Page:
Date of Award:

7-15-2015

Document Type:

Thesis

Degree Name:

Master of Science (MS)

Department:

Electrical and Computer Engineering

Advisor/Chair:

Ryan M. Gerdes

Abstract

Highway systems world wide continue to see an ever increased number of vehicles and subsequently a rise in congested traffic. This results in longer commute times, wasted energy as vehicles idle in stop and go traffic, and increases the risk of accidents. In short, increased congestion costs time and money. These issues have prompted much research into Automated Highway Systems (AHS). In AHS vehicles using computer algorithms can safely travel at much smaller inter-vehicle distances than human drivers are capable of. This increases the capacity of existing highway systems. Sensors aboard each vehicle make this possible by monitoring their surroundings. Vehicles equipped with Adaptive Cruise Control (ACC) are capable of this type of close proximity travel. ACC packages are becoming common as a standard package on many mid-priced vehicles.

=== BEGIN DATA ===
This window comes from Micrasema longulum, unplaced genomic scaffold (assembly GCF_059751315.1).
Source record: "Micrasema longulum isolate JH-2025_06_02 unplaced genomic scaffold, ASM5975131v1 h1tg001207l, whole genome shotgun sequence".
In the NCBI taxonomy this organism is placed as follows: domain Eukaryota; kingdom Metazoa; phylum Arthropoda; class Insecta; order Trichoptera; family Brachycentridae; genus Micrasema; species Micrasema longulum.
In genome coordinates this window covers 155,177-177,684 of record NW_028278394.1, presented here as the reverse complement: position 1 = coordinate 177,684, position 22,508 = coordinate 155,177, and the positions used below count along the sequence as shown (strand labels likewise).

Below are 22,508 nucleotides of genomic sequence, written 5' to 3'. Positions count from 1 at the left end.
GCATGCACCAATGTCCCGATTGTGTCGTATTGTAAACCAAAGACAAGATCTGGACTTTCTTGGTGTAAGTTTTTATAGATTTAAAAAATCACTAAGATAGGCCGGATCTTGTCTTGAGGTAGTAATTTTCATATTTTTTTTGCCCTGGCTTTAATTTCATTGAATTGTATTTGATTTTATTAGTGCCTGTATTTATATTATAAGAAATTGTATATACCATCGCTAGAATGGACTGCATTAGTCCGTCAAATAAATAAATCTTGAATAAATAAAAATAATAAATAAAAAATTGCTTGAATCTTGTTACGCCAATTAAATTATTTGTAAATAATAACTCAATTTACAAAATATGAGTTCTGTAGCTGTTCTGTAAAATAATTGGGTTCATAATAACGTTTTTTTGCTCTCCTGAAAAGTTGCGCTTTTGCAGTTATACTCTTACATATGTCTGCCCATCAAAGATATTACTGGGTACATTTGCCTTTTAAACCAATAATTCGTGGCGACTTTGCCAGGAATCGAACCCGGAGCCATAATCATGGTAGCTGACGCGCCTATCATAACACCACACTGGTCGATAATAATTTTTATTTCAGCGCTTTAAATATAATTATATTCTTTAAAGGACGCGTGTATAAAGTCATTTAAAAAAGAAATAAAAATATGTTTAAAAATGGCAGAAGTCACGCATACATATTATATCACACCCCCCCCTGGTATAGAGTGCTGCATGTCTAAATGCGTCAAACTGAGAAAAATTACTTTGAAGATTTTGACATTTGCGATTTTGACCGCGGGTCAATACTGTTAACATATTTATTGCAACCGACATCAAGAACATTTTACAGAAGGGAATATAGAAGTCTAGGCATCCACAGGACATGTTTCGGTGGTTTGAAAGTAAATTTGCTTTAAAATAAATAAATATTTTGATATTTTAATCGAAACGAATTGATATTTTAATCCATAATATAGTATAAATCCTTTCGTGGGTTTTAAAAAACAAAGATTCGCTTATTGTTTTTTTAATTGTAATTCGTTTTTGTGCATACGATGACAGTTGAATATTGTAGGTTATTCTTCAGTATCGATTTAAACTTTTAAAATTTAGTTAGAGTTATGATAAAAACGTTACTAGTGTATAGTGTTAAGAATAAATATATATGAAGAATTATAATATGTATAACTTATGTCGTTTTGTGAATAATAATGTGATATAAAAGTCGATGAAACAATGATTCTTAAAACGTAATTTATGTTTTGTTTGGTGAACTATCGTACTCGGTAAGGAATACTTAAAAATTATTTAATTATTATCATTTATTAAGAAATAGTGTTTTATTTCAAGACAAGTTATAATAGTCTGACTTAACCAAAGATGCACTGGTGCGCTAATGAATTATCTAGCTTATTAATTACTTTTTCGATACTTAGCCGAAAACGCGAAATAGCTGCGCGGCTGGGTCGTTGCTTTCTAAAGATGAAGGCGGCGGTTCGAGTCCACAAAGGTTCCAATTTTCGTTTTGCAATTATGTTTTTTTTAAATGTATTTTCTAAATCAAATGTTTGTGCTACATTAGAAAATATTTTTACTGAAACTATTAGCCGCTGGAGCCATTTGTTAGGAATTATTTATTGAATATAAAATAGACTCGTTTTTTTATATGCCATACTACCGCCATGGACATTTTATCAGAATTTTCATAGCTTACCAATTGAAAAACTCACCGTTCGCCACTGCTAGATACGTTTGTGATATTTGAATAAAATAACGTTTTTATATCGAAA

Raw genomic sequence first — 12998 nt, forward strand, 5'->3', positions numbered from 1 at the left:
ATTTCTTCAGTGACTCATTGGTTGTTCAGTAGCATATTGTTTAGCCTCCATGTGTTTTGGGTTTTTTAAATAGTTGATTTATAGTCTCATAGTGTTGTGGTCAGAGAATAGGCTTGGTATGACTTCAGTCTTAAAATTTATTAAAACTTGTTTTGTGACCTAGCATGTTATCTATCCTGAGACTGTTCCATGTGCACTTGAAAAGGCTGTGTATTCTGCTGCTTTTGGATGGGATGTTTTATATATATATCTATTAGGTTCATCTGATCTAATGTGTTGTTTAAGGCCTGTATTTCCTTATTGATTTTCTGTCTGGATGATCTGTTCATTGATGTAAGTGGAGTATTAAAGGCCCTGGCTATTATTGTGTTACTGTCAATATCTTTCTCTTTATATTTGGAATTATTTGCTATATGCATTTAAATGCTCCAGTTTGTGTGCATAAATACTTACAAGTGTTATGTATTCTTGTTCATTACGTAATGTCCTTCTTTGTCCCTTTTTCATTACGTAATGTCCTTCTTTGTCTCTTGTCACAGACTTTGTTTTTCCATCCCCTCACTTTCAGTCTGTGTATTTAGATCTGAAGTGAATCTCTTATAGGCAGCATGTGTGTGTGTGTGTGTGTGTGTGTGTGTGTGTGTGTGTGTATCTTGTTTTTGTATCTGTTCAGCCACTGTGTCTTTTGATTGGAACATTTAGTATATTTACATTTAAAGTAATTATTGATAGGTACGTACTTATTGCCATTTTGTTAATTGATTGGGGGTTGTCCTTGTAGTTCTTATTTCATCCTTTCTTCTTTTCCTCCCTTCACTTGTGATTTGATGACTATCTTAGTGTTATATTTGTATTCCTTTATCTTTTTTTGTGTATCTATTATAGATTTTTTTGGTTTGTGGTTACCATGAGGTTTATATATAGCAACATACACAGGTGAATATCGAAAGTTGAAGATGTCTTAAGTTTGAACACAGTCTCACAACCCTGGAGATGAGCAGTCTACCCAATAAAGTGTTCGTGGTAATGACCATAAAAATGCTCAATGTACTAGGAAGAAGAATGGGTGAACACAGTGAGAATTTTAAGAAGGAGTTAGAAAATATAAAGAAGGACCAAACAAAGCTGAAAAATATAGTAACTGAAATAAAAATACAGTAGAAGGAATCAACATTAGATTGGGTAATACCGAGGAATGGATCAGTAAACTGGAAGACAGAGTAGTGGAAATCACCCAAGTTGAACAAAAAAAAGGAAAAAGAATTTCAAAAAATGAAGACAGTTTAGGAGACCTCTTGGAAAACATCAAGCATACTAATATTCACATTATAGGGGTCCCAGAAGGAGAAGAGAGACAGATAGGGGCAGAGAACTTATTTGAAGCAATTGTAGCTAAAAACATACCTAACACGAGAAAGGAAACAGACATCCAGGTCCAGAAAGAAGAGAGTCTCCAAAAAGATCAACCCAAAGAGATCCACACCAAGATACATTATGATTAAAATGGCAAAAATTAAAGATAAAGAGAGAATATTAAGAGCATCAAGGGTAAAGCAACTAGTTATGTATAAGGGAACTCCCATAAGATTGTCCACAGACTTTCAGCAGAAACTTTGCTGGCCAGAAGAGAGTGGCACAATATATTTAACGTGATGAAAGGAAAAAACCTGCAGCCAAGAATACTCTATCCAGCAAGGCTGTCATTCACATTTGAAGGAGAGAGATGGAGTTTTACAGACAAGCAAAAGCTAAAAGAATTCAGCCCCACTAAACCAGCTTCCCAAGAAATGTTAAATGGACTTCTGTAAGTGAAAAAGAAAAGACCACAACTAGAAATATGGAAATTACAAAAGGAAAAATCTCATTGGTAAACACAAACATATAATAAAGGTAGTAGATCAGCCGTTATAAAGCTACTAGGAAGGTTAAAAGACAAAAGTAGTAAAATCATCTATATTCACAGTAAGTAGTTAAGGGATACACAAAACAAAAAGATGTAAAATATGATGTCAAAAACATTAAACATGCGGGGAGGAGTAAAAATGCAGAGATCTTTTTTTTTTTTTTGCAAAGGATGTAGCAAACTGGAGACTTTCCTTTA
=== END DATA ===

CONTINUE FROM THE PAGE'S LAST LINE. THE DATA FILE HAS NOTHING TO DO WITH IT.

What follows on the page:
Another form of automation, Cooperative Adaptive Cruise Control (CACC), which utilizes wireless communication between vehicles, has been proposed and will likely become available within the next couple decades. CACC allows each vehicle to communicate their intended speed or position changes to surrounding vehicles, further decreasing the possibility of collisions.

These automation methods are proposed to reduce driver stress, increase highway throughput, and decrease accident rates. However, the fact that vehicles are being automated creates new opportunities for malicious individuals to wreak havoc on society.

This research investigates the possibility that some vehicles on the highway might be under the control of malicious individuals who have modified their automated control systems to negatively affect vehicles around them. These malicious actors might also exploit the wireless communication of CACC vehicles and hack their control algorithms, causing them to become unstable. These hacked vehicles could become passive participants in the attack unbeknownst to the driver of the vehicle. The result of such attacks could be congested traffic, rapid changes in acceleration causing drivers discomfort, or multi-vehicle collisions. Such attacks could effectively negate the benefits of implementing AHS.

The goal of this work is to bring to light possible weaknesses in the proposed systems so they can be rectified before becoming an issue to the public at large.

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